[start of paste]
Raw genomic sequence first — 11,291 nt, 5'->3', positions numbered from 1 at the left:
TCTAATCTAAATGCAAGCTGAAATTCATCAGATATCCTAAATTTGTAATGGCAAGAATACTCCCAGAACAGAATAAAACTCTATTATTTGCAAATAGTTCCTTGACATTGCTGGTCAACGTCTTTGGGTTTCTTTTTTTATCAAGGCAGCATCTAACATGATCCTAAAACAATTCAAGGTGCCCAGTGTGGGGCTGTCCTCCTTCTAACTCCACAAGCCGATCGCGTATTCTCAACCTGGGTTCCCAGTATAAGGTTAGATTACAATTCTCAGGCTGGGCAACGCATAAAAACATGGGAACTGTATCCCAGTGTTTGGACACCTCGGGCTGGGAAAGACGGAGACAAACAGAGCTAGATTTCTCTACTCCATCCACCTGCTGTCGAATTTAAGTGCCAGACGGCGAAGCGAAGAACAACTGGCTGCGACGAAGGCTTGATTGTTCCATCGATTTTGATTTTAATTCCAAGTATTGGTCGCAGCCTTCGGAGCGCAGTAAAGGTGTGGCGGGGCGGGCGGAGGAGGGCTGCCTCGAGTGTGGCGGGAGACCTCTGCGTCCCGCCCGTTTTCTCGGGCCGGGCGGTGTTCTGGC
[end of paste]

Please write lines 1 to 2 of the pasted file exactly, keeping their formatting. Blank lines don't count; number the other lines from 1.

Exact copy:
Raw genomic sequence first — 11,291 nt, 5'->3', positions numbered from 1 at the left:
TCTAATCTAAATGCAAGCTGAAATTCATCAGATATCCTAAATTTGTAATGGCAAGAATACTCCCAGAACAGAATAAAACTCTATTATTTGCAAATAGTTCCTTGACATTGCTGGTCAACGTCTTTGGGTTTCTTTTTTTATCAAGGCAGCATCTAACATGATCCTAAAACAATTCAAGGTGCCCAGTGTGGGGCTGTCCTCCTTCTAACTCCACAAGCCGATCGCGTATTCTCAACCTGGGTTCCCAGTATAAGGTTAGATTACAATTCTCAGGCTGGGCAACGCATAAAAACATGGGAACTGTATCCCAGTGTTTGGACACCTCGGGCTGGGAAAGACGGAGACAAACAGAGCTAGATTTCTCTACTCCATCCACCTGCTGTCGAATTTAAGTGCCAGACGGCGAAGCGAAGAACAACTGGCTGCGACGAAGGCTTGATTGTTCCATCGATTTTGATTTTAATTCCAAGTATTGGTCGCAGCCTTCGGAGCGCAGTAAAGGTGTGGCGGGGCGGGCGGAGGAGGGCTGCCTCGAGTGTGGCGGGAGACCTCTGCGTCCCGCCCGTTTTCTCGGGCCGGGCGGTGTTCTGGC